These bishops, being themselves built on the foundation of the Apostles, partake in Apostolic Succession, which affirms that they are bishops of the Church founded on the Apostles. From all this we get the name: “One, Holy, Catholic, and Apostolic Church.”
Unity is also expressed in unity of faith, one faith. Thus, Christian unity presupposes one faith, being of the same mind and same opinion without division. This unity of faith is also linked to truth, and the Church is the pillar and bulwark of the truth. Thus, the one faith has an accuracy to it in regard to the truth. There are not many truths because there is only one faith, so one truth also. This is grounded in one God through Christ, the Way, the Truth, and the Life. This then gives rise to the term orthodox for those holding this one faith, because truth affords a level of correctness to the faith held and practised.
Thus, we can also speak of the Orthodox Church to express being the Church holding the one faith in truth. So Christian unity is expressed as the One, Holy, Catholic, and Apostolic Church, also known as the Orthodox Church or Catholic Church.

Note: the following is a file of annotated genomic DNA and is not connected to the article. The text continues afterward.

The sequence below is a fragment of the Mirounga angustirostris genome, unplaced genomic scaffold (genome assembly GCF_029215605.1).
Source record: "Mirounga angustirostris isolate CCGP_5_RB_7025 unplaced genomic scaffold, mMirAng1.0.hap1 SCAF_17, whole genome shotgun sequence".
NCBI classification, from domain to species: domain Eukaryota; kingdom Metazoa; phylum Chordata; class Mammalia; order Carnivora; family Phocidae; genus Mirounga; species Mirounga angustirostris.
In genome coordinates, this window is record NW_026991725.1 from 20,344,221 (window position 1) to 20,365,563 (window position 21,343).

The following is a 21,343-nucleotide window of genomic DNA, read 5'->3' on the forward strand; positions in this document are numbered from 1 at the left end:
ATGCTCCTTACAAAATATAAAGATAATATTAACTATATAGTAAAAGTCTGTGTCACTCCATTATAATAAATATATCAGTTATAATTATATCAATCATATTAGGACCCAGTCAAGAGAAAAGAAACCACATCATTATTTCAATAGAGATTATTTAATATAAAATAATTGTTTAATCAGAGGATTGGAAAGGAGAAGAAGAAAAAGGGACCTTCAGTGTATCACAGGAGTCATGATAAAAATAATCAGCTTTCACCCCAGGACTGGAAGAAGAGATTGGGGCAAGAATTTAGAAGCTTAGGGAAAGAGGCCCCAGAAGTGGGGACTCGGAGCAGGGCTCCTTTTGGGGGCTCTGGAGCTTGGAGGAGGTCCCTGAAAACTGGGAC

The unity of members to the Church being grounded in faith is also effected through baptism and Eucharist and maintained through the obedient following of the Christian way of life. Baptism and Eucharist are necessary with faith so that there is unity both in mind and body, because humans are of dual nature; there is a real physical sense of being one Body and not only a metaphorical sense.
There is also need for the Holy Spirit, which is received at baptism through Chrismation and maintained through prayer and living the Christian way of life. Thus, Christian unity is also seen as those faithful who are baptised, partaking of the Eucharist, having the Holy Spirit, and following the Christian way of life.